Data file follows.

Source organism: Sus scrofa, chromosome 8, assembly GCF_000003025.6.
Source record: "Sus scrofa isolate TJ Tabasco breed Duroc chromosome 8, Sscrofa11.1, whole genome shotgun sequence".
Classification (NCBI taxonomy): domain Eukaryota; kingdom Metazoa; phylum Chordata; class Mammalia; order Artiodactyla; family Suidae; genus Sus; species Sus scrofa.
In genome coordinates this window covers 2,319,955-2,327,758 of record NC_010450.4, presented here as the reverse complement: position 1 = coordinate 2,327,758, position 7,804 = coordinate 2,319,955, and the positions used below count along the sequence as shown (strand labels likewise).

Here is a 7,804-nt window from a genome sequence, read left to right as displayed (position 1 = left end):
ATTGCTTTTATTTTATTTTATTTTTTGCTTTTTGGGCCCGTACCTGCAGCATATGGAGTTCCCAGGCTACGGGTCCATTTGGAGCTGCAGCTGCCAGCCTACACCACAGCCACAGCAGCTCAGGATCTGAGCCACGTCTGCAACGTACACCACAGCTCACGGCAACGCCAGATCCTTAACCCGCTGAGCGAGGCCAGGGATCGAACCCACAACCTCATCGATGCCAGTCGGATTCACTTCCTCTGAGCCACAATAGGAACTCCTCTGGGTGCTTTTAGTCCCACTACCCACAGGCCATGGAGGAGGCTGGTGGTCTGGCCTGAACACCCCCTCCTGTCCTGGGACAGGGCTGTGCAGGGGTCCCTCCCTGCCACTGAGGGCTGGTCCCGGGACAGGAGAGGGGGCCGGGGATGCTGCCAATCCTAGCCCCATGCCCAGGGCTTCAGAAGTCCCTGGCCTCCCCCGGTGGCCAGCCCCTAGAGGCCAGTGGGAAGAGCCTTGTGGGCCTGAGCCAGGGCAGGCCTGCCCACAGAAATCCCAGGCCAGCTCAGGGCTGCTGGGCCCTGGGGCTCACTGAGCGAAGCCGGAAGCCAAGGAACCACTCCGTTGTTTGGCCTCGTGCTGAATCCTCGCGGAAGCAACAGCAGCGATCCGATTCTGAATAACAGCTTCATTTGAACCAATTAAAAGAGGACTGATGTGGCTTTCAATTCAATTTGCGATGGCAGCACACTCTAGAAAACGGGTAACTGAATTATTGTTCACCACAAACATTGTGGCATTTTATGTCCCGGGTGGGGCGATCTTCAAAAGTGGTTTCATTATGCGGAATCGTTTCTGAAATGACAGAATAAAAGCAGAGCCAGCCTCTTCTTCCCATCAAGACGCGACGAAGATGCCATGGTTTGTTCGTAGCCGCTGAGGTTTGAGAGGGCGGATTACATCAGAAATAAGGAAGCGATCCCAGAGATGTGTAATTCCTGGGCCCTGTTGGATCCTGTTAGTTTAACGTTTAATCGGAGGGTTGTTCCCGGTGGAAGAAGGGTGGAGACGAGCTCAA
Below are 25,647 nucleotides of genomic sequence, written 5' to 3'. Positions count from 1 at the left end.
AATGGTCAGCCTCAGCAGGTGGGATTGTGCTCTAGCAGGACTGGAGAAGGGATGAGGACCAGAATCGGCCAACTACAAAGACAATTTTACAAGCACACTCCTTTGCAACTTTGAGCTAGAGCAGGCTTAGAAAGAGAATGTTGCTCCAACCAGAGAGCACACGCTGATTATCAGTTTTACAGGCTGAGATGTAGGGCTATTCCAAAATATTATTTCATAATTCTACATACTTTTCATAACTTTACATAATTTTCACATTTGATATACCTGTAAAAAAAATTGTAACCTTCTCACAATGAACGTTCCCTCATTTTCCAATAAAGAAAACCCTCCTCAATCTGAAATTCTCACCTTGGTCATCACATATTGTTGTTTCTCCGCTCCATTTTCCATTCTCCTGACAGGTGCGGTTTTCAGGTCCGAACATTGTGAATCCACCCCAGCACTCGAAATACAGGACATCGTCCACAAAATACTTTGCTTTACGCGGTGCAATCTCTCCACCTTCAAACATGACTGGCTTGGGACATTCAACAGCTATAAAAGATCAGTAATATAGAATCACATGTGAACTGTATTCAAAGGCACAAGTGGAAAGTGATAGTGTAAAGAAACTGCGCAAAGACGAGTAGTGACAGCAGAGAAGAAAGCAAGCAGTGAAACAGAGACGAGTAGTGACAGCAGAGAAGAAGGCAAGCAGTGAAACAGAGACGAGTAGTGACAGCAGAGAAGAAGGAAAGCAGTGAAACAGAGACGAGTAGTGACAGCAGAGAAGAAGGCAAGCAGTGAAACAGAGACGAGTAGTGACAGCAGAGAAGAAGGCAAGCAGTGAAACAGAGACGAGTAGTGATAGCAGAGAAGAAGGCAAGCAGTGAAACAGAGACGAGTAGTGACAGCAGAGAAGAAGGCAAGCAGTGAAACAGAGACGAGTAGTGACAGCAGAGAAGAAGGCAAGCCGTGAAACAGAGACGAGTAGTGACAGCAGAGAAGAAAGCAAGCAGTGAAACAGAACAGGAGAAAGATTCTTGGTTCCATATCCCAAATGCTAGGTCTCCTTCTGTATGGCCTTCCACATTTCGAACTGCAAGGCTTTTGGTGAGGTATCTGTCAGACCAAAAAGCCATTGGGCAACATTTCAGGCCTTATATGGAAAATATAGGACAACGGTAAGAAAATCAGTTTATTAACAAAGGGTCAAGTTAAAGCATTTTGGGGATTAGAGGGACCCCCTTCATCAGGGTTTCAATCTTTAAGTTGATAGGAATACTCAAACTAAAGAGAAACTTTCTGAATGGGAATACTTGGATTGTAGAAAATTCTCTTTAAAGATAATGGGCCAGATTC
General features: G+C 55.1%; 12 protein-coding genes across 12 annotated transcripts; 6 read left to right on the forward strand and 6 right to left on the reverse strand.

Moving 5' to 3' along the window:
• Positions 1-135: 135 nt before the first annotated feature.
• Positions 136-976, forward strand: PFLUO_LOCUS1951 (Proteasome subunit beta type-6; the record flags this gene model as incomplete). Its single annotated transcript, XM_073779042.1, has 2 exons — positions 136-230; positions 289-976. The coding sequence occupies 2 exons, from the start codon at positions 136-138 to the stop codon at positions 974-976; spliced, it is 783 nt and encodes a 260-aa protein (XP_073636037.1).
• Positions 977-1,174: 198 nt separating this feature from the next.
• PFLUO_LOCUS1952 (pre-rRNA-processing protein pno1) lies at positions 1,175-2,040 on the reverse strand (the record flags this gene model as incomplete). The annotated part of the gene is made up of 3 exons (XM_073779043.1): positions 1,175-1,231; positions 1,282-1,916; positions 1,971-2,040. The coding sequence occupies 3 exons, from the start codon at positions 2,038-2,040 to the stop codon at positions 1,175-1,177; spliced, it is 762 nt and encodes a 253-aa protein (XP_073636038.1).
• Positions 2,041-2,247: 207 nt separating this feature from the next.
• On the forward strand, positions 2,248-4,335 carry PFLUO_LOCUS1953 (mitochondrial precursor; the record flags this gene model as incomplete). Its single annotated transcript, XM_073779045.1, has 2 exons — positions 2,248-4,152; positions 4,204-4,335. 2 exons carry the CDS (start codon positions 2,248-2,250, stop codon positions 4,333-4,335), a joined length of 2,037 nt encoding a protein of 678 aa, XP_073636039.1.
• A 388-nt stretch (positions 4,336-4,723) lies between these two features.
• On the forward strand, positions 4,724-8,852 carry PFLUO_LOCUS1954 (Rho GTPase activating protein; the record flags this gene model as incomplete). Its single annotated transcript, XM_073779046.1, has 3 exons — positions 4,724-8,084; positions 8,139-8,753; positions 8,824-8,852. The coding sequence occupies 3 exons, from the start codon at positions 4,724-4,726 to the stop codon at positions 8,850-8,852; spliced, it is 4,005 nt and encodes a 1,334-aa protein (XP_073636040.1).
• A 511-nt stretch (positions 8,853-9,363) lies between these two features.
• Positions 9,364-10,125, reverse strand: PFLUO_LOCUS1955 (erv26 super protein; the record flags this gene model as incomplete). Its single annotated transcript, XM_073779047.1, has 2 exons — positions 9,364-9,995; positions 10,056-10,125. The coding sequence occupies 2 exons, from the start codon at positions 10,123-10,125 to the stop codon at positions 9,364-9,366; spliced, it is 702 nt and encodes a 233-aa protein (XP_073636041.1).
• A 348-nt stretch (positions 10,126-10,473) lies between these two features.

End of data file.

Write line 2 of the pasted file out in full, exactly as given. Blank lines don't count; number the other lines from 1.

Source record: "Sus scrofa isolate TJ Tabasco breed Duroc chromosome 8, Sscrofa11.1, whole genome shotgun sequence".